I've started an approach that may apply to Wikipedia's Core Biography articles: creating a branching list page based on in popular culture information. I started that last year while I raised Joan of Arc to featured article when I created Cultural depictions of Joan of Arc, which has become a featured list. Recently I also created Cultural depictions of Alexander the Great out of material that had been deleted from the biography article. Since cultural references sometimes get deleted without discussion, I'd like to suggest this approach as a model for the editors here. Regards, Durova 16:50, 17 October 2006 (UTC)

Possible spoilers[edit]

I just want to point out that the descriptions of the plays contain a lot of spoilers. Perhaps a spoler warning should be incorporated in order to prevent spoiling the plays for people who haven't read/seen them.

Nora's "routine feminism"[edit]

I find the sentence objectionable. Nora is above all an individual fighting for her own autonomy, freedom and love, against social conventions. Calling this "feminism" is correct in a way, but it is also too narrow and thus misleading. It is no conventional sermon preaching feminism, any more than "Hamlet" is a conventional sermon preaching against usurpation of the throne. Generally, modern analyses deal with much more than the strictly feminist implications of the work. And I certainly don't agree with suggestions that such a thing can be "routine" and "dated", or that Hedda's hysterical, vain destructivity is in any way more "interesting" than Nora's striving. I know the opinion exists, but it shouldn't be stated as a fact. --194.145.161.227 00:14, 7 November 2006 (UTC)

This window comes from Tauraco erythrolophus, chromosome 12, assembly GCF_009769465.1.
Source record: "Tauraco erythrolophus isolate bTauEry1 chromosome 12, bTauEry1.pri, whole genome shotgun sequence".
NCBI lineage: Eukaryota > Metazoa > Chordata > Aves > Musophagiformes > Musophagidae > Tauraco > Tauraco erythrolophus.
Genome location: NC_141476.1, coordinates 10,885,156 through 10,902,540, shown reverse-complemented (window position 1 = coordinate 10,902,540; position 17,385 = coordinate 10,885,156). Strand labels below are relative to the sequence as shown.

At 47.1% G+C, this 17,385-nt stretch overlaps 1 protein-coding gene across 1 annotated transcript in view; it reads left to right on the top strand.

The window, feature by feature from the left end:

Dating of plays[edit]

I noticed that the dates for Ibsen's plays on this page are slightly different than the ones on the Norwegian wikipedia. I checked what Project Gutenberg said about the most obvious one (Fru Inger til Østeraad), and the two available texts dates it differently as well. Not sure what to do about this - are there any experts that can take a look? Sverre 10:45, 31 December 2006 (UTC)

Structure[edit]

Following on from the 'possible spoilers' section above, would it be better to strip out the contents of the plays from the 'life and writings' section, giving only a broad description of the themes, and have sections below for each of the plays? This would allow the use of 'spoiler warnings' and 'see main article' tags in a way that can't really be done with the current structure. Just a thought. Squiddy | (squirt ink?) 23:13, 24 January 2007 (UTC)

intro[edit]